WP Engineer also has a very simple plugin, Restrict MIME Type, that can just be used to restrict the file types that users can upload.

Extending and Limiting MIME Types Through Functions.php

The MIME types that can be uploaded to the Media Library can also be changed in your theme’s functions.php file. Just remember, any changes made to the functions.php file will only be applied to the theme you are using; if the theme is changed, these edits will need to be moved over.

In the below example, we’ll be adding the ability to upload .eps files to WordPress:

[php] // create and apply function to add mime types add_filter('upload_mimes', 'custom_upload_mimes'); function custom_upload_mimes ( $existing_mimes=array() ) { // Allows .eps files to be uploaded $existing_mimes['eps'] = 'application/postscript'; } [/php]

You can find an extensive list of MIME types and their extensions here.

Limiting MIME types can also be done using this code snippet from WPSnipp.com:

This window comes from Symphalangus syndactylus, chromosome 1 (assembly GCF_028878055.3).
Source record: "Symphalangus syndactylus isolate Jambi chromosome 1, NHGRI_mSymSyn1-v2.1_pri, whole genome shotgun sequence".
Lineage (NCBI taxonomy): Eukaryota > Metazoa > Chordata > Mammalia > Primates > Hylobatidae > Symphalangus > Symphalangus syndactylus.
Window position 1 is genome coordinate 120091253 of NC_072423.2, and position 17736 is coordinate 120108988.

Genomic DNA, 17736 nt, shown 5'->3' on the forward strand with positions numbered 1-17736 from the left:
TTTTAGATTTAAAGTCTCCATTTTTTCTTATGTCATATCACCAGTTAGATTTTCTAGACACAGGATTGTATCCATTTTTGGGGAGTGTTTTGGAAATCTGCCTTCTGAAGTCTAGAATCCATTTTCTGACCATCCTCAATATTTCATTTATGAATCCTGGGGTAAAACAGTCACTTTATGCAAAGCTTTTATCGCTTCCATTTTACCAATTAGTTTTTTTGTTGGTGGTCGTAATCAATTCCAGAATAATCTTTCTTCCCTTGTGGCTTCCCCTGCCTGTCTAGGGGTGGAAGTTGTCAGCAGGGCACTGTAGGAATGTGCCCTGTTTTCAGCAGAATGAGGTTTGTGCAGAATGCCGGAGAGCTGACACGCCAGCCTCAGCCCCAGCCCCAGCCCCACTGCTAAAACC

[php] add_filter('upload_mimes','restrict_mime'); function restrict_mime($mimes) { $mimes = array( // Lists the allowed MIME types; all others are excluded 'jpg|jpeg|jpe' => 'image/jpeg', 'gif' => 'image/gif', ); return $mimes; } [/php]

Does anyone else have a good solution to changing WordPress’s default MIME types? Please share in the comments!

Get Exactly What You Searched For With Google Verbatim

One of my favourite information professionals, Mary Ellen Bates, recently tweeted a short tip for more accurate searching in Google:

 

Although this feature has been around for almost a year, it was new to me too, and I love it. Sometimes I am a horribly sloppy typist, but because Google is getting so good at interpreting what my mangled words were intended to be, it almost doesn’t matter. But I pride myself on being a lean, mean, searching machine (when I want to be), so there are times that I want to get results that are based on exactly what I’ve searched for. Verbatim is perfect for that.

According to Google’s announcement, when you search in Verbatim, they will not make any of the following “normal improvements” to your query: